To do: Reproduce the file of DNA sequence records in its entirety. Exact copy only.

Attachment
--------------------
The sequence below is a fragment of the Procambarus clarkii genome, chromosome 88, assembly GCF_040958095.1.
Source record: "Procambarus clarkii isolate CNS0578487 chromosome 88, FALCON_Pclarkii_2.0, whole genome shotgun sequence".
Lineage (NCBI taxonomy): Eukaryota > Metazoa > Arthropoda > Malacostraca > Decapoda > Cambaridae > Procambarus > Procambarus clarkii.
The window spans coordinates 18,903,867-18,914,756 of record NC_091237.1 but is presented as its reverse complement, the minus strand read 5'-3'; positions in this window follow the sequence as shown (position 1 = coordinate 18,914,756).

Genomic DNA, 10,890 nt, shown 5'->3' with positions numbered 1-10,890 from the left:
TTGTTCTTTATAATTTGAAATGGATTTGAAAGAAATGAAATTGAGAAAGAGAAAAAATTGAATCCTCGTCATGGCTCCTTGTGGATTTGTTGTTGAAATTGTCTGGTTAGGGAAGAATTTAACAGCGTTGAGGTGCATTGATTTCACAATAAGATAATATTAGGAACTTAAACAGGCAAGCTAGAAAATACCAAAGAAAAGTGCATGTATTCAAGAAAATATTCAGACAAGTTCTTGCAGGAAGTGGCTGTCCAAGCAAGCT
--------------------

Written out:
The sequence below is a fragment of the Procambarus clarkii genome, chromosome 88, assembly GCF_040958095.1.
Source record: "Procambarus clarkii isolate CNS0578487 chromosome 88, FALCON_Pclarkii_2.0, whole genome shotgun sequence".
Lineage (NCBI taxonomy): Eukaryota > Metazoa > Arthropoda > Malacostraca > Decapoda > Cambaridae > Procambarus > Procambarus clarkii.
The window spans coordinates 18,903,867-18,914,756 of record NC_091237.1 but is presented as its reverse complement, the minus strand read 5'-3'; positions in this window follow the sequence as shown (position 1 = coordinate 18,914,756).

Genomic DNA, 10,890 nt, shown 5'->3' with positions numbered 1-10,890 from the left:
TTGTTCTTTATAATTTGAAATGGATTTGAAAGAAATGAAATTGAGAAAGAGAAAAAATTGAATCCTCGTCATGGCTCCTTGTGGATTTGTTGTTGAAATTGTCTGGTTAGGGAAGAATTTAACAGCGTTGAGGTGCATTGATTTCACAATAAGATAATATTAGGAACTTAAACAGGCAAGCTAGAAAATACCAAAGAAAAGTGCATGTATTCAAGAAAATATTCAGACAAGTTCTTGCAGGAAGTGGCTGTCCAAGCAAGCT